Data sampling, synchronization, and postprocessing

For passive dorsiflexion, tendon stiffness, and tests of contractile function, EMG, dynamometer data, and goniometer data were digitized and sampled at 1500 Hz (MyoResearch XP Master Edition 1.08.17; Noraxon Inc.). A function generator (GwinStec, GFG-8215A; Good Will Instrument Co., Ltd, Tucheng City, Taiwan) and an electric trigger initiated sampling and enabled synchronization of data.

Postprocessing was performed offline using a software package (MATLAB and Statistics Toolbox Release 2015b; The MathWorks, Inc., Natick, MA). Torque, dynamometer angle, and goniometer data were filtered using a bidirectional zero-lag fourth-order Butterworth low-pass filter of 10 Hz. Goniometer data were fitted to a fourth-order polynomial equation. All passive dorsiflexion and tendon stiffness data were resampled to the ultrasound video frequency, whereas contractile function data were resampled to 200 Hz.

Tendon stiffness

After a 5-min bike ergometer warm-up (Monarch, 828E, Varburg, Sweden), the tensile stiffness of the free Achilles tendon and the whole Achilles tendon was examined through ultrasound videos (38–53 Hz) recorded during isometric ramp contractions. The ultrasound probe was placed sagittally over the distal MTJ of SOL and subsequently GM and was fixed to the leg using a custom-made rigid cast enabling stable positioning with minimal tissue compression. Echo-absorptive tape was applied to the skin to allow for the corrections of potential probe displacement relative to the skin.

Subjects were seated in a custom-made isometric ankle dynamometer (Gym2000, Geithus, Norway) instrumented with a load cell (U2A 500 Hottinger Baldwin Messtechnik, Darmstadt, Germany), with 90° hip flexion, with the knee straight and the foot strapped to the dynamometer at anatomical joint angle. The dynamometer settings were individually adjusted to align the axis of the ankle joint with that of the dynamometer. Unwanted joint movement was minimized by careful strapping of the limbs (34).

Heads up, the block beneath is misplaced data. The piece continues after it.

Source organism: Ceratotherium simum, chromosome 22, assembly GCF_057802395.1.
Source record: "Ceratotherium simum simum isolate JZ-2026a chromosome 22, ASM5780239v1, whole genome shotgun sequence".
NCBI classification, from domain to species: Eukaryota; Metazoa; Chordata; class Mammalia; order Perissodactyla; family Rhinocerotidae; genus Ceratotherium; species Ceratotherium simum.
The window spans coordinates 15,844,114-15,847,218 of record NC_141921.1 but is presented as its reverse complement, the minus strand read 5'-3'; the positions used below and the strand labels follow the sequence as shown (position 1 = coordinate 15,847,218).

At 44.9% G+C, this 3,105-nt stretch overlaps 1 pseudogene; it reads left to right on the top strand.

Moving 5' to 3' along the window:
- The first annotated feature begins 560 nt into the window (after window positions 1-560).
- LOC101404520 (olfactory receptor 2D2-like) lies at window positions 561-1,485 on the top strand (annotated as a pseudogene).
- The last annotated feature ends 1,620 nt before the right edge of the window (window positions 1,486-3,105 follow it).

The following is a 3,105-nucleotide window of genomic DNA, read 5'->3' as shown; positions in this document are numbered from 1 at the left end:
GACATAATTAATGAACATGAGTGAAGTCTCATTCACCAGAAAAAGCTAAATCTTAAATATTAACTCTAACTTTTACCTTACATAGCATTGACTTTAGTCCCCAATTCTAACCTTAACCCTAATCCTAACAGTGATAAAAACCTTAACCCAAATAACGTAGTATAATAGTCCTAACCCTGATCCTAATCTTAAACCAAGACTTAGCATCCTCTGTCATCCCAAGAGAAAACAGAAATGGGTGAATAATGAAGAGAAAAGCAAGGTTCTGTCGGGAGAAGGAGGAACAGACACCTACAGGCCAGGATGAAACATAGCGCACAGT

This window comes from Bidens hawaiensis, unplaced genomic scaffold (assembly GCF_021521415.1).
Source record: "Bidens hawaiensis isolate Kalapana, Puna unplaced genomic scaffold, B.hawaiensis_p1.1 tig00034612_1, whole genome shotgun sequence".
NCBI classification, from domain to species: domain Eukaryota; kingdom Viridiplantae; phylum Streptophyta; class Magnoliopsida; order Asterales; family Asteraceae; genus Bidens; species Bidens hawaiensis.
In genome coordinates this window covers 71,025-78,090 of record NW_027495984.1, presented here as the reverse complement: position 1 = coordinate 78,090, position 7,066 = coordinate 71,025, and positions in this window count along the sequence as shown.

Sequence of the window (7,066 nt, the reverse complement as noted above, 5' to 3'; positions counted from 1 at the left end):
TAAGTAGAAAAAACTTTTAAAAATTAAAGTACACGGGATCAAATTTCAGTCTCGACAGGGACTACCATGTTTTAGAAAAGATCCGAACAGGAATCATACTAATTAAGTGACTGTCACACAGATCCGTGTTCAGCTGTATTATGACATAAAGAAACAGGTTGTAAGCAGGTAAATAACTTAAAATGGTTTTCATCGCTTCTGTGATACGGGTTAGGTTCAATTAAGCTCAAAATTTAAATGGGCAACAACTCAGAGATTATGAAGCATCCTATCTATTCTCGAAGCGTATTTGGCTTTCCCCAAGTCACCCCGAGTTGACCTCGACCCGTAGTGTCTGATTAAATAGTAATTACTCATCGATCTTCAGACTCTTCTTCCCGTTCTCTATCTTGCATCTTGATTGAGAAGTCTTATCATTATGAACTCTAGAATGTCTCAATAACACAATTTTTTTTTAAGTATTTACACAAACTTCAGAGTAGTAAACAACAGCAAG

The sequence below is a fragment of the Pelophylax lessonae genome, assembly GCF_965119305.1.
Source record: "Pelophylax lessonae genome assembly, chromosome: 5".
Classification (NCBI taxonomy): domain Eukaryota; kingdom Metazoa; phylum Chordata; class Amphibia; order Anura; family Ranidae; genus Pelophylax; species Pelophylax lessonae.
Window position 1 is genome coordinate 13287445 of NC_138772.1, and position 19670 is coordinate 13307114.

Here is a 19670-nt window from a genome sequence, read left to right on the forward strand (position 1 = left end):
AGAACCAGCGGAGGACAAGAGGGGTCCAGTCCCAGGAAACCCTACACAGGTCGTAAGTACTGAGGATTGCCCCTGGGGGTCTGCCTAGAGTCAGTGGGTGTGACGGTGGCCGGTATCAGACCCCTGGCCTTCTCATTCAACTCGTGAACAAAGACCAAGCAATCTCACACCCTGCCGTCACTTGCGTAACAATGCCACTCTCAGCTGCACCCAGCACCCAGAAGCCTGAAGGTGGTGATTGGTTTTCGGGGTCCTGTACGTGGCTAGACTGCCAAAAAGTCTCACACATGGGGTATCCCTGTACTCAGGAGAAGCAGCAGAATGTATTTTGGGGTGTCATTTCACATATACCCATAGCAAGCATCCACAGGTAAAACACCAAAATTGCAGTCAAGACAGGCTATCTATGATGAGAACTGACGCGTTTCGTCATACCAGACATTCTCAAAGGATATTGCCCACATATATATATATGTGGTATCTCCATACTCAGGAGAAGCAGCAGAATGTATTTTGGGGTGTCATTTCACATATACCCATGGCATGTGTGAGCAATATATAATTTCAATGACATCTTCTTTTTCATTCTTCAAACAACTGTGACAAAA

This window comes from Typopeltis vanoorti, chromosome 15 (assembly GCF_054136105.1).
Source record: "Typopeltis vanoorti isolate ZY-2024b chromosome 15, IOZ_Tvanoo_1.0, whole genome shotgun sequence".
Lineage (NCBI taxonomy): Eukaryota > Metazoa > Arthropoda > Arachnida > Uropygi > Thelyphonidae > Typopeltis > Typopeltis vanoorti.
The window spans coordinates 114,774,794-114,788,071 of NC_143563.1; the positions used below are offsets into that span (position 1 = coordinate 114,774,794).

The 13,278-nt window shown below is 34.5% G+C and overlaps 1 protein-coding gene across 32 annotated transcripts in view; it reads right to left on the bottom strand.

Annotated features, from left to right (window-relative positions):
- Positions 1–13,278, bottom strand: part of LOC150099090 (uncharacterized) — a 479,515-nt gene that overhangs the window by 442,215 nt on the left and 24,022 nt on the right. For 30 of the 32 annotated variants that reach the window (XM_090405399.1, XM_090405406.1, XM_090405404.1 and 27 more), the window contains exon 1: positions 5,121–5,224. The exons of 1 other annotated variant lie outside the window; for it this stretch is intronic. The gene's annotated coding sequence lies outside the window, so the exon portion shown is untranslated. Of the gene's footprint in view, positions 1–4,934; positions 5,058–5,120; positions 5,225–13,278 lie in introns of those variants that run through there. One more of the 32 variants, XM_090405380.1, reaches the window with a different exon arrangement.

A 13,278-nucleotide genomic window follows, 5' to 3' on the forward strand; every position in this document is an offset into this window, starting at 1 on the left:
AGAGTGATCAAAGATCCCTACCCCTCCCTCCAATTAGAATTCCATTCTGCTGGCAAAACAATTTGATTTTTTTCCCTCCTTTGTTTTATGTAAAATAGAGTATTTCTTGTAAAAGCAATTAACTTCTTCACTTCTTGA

For the purpose of EMG normalization, the subjects performed two trials of plantar flexion maximal voluntary contraction, separated by 60-s rest. Subsequently, ramped plantar flexion contractions were carried out (constant rate of torque development (45 (N·m)·s−1) with real-time torque displayed to the subject and with standardized verbal encouragement). Each trial was preceded by three brief submaximal contractions serving to precondition the tendon. Three trials were performed for SOL and for GM MTJ, separated by 120-s rest. Additional trials were carried out if the subject did not follow the prescribed rate of torque development or if the ultrasonography plane or contact was lost during recording.

Plantar flexion torque was determined from load cell force and the perpendicular distance to the axis of joint rotation. Because ankle joint rotation during isometric plantar flexion was negligible (2.9° ± 2.3° across groups), the recorded torques were not corrected for antagonist coactivation, as isometric contractions in the applied position do not involve antagonist fascicle shortening and that EMG recordings are primarily due to cross-talk (36). Tendon force was calculated from the plantar flexion torque and the instantaneous tendon moment arm as derived from ankle joint angle and leg length.

MTJ displacement was measured by semiautomated tracking (Tracker 4.11.0; Open Source Physics, Aptos, CA), interpolated at 50-N intervals, and then averaged from three valid trials. Tendon elongation was defined as proximal displacement of the MTJ, corrected for the influence of ankle joint rotation (37) by combining the instantaneous joint angles during ramped contractions with the linear relationship between MTJ displacement and joint angle obtained during a slow, passive ankle plantar flexion (0° to 3°).

Tendon force and tendon elongation data were cut off at 90% of each individual’s maximal force and fitted with a second-order polynomial (R2 = 0.96–0.99) (34). Tendon stiffness was determined as the slope of the upper 20% of the curve. Tendon elongation and strain are reported at common force (the greatest force achieved by all legs across time points) and as individual maximum.